Energy: FERC is asked to reduce cost of long-term contracts by $21 billion. Suppliers, analysts call the request a long shot.
Los Angeles Times
SAN FRANCISCO — Gov. Gray Davis is seeking help from the Federal Energy Regulatory Commission–the same regulators he blamed for letting power sellers charge sky-high prices and not immediately lending a hand to prevent rolling blackouts last year.
This time, Davis wants FERC to reduce by $21 billion the cost of contracts the state signed at the height of its power crisis to supply electricity over the next two decades. Power sellers call it a political ploy, and industry analysts say the state might be wasting its time.
“I don’t think the state has a long shot of getting what they’re seeking here,” said Gary Ackerman, executive director of the Western Power Trading Forum, which represents many suppliers.
“I don’t really expect FERC to do much of anything,” said Harvey Rosenfield, president of the Foundation of Taxpayer and Consumer Rights, a Santa Monica-based consumer advocacy group.
They could be right. It was months before FERC capped electricity prices in California in June, long after blackouts rolled, electric rates climbed and other states began casting lures for Golden State businesses.
And while FERC has agreed with the state Public Utilities Commission that energy sellers charged unfair prices for electricity bought at the last minute, no refund check has arrived to help ease the state’s gaping $10-billion-plus power debt.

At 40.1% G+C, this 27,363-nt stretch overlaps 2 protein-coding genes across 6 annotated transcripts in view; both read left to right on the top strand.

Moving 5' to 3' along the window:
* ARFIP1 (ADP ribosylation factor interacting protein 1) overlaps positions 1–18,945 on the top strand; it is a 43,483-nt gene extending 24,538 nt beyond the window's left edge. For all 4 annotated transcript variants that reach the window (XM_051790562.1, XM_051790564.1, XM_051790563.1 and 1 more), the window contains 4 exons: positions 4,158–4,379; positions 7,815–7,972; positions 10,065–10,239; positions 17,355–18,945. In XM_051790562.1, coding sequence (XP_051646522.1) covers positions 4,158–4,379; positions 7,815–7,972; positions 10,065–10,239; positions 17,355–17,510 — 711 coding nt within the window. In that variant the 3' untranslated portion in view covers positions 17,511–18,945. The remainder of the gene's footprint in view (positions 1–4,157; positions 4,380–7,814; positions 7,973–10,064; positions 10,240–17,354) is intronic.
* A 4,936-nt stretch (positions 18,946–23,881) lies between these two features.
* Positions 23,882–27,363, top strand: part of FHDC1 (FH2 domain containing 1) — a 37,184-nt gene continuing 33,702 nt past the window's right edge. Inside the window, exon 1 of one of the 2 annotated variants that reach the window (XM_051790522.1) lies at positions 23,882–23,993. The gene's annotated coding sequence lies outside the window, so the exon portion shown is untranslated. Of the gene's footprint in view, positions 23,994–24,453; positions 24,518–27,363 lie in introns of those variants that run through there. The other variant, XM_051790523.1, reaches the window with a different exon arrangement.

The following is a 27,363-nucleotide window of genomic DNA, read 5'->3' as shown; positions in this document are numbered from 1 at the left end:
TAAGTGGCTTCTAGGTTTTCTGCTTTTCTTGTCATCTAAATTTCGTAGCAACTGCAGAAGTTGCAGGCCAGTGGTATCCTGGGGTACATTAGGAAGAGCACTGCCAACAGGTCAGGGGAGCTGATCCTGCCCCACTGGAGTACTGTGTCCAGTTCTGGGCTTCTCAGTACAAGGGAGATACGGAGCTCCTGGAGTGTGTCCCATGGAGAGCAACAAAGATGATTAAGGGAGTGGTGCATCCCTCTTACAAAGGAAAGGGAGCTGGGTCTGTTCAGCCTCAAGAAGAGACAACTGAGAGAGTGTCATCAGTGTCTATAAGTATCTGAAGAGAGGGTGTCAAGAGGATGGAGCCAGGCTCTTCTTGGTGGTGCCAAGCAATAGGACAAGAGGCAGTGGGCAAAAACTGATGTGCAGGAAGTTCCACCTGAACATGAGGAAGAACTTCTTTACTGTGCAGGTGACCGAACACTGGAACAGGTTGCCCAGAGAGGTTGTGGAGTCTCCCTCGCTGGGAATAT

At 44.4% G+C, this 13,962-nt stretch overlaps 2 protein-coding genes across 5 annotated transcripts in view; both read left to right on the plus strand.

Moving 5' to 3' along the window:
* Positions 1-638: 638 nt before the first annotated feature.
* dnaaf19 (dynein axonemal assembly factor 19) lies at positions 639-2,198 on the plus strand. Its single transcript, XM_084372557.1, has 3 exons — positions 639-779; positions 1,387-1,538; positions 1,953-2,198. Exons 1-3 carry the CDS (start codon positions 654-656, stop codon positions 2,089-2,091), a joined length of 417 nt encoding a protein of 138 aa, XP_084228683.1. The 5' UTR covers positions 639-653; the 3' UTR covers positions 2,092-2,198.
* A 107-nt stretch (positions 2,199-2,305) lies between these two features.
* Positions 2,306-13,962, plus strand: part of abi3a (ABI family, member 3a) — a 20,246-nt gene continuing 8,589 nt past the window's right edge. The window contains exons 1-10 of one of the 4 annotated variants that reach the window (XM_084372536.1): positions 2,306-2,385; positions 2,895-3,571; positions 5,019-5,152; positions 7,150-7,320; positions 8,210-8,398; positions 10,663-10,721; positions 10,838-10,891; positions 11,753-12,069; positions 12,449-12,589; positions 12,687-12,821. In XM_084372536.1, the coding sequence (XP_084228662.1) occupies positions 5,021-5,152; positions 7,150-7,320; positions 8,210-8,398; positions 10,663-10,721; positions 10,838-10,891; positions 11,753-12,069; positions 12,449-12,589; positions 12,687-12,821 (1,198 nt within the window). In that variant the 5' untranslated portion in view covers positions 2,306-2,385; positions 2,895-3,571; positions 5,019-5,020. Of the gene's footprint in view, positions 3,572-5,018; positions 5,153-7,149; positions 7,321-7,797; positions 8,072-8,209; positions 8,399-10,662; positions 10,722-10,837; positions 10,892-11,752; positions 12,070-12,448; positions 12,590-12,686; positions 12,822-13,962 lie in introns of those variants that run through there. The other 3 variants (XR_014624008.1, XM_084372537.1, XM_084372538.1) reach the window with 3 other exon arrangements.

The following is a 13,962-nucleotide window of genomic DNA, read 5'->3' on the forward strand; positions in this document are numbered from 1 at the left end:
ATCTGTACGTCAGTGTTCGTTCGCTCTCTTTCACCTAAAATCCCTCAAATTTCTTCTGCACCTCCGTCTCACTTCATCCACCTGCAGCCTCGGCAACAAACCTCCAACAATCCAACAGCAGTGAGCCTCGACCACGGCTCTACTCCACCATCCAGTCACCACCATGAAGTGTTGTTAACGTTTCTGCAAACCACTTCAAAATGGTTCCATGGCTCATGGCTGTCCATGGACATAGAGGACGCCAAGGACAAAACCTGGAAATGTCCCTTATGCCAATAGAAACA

Since then, power prices have plunged, and Davis has been roundly criticized by consumer groups, by his Republican challengers this election year and even by his own state appointees for buying too much power at too high a cost for too many years.
The state is arguing that FERC’s inaction and illegal market manipulation by sellers made the state’s energy market spin out of control last spring, resulting in soaring energy prices. It wants FERC to lower the prices of the contracts or force the sellers to renegotiate in good faith.
The state will need to show FERC that it had a gun to its head when making those contracts, said Severin Borenstein, director of the University of California Energy Institute. But even if the state proves its argument, it may not matter.
“It will require first, that FERC actually will take that action, and I think FERC has signaled that they’re not inclined to, and second, that FERC has the authority, because these contracts have clauses that the state has to pay these contracts even if FERC finds them unreasonable,” Borenstein said.
Still, Davis expressed optimism Monday. “We’re really expecting to get some relief,” he said. “I believe [FERC] will be sympathetic to our complaint.”
Assemblyman Fred Keeley, a Boulder Creek Democrat who is the Assembly’s point man on energy issues, says the state is doing exactly the right thing:
“I think that [FERC] is going to want to be very responsive to California. If they continue to believe that deregulation is a good idea, that the marketplace is the answer to the nation’s energy needs, I think they’re going to want to see California be a success story.”
The deals in question, worth $45 billion, were negotiated in secret last spring, and California ratepayers were told the details of where their money was going only after court battles from news organizations. Tamara Young, a FERC spokeswoman, said Monday that the commission would review the filing and request public comment before taking any action.